A new joint effort between wireless carriers in the United States and the federal government will put critical information in the hands of people during times of emergencies, and it could be a really great thing.
According to Phonescoop.com, later this month the government will launch a new service called Wireless Emergency Alerts. With the program, at the prompting of government agencies, wireless carriers will be able to geo-target emergency alert text messages to certain areas on their network. Potential warnings could include information about severe weather such as blizzards, high winds, hurricanes, tornadoes, and flash floods. The service also reportedly will be available to send out information about AMBER alerts, as well as special alerts at the discretion of the president. Phonescoop reports that users will have the option of opting out of AMBER and weather alerts, but will not be able to opt out of presidential alerts.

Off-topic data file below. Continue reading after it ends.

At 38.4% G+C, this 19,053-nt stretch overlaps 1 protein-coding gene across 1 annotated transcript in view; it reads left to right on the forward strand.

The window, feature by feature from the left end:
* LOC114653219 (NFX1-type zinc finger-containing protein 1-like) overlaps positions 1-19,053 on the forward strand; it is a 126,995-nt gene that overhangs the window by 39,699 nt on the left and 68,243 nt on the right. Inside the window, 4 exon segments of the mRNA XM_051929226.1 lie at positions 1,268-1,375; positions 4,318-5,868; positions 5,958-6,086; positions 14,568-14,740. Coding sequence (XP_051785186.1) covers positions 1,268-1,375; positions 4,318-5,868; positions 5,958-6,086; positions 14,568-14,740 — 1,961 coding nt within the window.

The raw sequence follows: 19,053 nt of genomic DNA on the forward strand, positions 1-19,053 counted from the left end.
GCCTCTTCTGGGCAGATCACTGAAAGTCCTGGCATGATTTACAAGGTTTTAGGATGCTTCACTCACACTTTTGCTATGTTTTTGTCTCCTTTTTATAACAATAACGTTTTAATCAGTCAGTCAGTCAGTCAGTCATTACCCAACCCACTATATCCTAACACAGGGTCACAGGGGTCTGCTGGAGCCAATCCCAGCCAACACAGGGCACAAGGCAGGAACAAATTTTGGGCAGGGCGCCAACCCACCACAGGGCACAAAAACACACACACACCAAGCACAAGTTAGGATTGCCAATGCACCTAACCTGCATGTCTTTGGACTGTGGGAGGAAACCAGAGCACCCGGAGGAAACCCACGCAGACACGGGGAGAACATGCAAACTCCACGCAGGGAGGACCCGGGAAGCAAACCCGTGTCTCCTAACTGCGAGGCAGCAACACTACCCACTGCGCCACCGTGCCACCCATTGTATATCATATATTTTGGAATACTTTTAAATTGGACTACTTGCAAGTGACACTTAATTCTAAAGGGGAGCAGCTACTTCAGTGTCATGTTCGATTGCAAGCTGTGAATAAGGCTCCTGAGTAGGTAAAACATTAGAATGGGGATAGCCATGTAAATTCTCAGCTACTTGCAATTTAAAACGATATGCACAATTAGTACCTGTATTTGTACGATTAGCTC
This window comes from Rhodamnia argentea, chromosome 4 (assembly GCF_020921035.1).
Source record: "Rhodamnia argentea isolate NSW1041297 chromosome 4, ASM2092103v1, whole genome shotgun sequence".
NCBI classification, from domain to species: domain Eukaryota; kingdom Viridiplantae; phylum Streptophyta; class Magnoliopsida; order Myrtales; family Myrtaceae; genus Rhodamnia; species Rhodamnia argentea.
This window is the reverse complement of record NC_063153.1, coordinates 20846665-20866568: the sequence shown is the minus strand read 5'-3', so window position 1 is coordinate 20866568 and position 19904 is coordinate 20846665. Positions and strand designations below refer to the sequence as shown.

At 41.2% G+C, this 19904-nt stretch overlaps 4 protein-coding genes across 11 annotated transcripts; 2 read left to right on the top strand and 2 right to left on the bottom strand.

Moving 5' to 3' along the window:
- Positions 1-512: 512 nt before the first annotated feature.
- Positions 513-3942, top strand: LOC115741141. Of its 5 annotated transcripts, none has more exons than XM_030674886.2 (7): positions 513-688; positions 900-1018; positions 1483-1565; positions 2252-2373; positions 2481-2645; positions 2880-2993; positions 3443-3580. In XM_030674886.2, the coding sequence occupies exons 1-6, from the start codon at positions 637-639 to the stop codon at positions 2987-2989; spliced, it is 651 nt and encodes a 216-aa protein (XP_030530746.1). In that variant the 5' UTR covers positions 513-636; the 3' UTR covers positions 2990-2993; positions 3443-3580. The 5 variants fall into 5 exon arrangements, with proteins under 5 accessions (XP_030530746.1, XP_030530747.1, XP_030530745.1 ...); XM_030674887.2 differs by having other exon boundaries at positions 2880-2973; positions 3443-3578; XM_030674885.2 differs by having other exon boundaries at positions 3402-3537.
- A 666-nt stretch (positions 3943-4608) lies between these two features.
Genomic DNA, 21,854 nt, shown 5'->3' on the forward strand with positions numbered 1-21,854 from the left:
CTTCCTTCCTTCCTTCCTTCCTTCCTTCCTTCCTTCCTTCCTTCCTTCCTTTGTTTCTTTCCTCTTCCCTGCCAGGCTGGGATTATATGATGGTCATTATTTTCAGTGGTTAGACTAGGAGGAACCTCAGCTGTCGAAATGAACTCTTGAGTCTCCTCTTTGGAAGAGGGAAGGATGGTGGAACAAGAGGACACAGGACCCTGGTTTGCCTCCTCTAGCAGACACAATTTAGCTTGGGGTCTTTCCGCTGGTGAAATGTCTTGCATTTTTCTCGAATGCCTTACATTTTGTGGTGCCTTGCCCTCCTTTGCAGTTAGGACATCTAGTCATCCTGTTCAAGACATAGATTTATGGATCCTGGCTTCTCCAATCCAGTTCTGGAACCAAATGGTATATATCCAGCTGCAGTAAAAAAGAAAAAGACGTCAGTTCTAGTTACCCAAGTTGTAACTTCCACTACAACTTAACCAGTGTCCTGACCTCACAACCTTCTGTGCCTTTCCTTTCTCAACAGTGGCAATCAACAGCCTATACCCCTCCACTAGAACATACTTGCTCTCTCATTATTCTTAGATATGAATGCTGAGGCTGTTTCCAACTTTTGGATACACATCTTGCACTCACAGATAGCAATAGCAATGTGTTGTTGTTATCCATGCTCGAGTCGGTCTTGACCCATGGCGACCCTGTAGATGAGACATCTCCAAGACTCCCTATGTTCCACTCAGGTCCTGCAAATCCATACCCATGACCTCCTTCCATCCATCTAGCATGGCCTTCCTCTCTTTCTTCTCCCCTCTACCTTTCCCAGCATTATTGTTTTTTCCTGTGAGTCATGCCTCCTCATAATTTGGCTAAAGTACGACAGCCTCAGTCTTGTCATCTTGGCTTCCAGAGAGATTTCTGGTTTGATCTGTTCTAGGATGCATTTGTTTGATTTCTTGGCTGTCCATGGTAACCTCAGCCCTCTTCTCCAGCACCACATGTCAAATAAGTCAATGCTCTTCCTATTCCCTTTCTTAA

If the WEA works as intended, it should be a pretty genius system that will be very appropriate for the level of technology we’re at as a society. The implications of delivering AMBER alerts to a specific geographic area alone should make this service well worth it. Previous alert systems that sent AMBER alerts and other emergency information to cell phones based on the area which the phones were registered could never be fully effective, as people travel. If an AMBER alert could be delivered to thousands of people in the immediate geographic area where a child was reported missing, for example, you have to believe police searches would be significantly aided.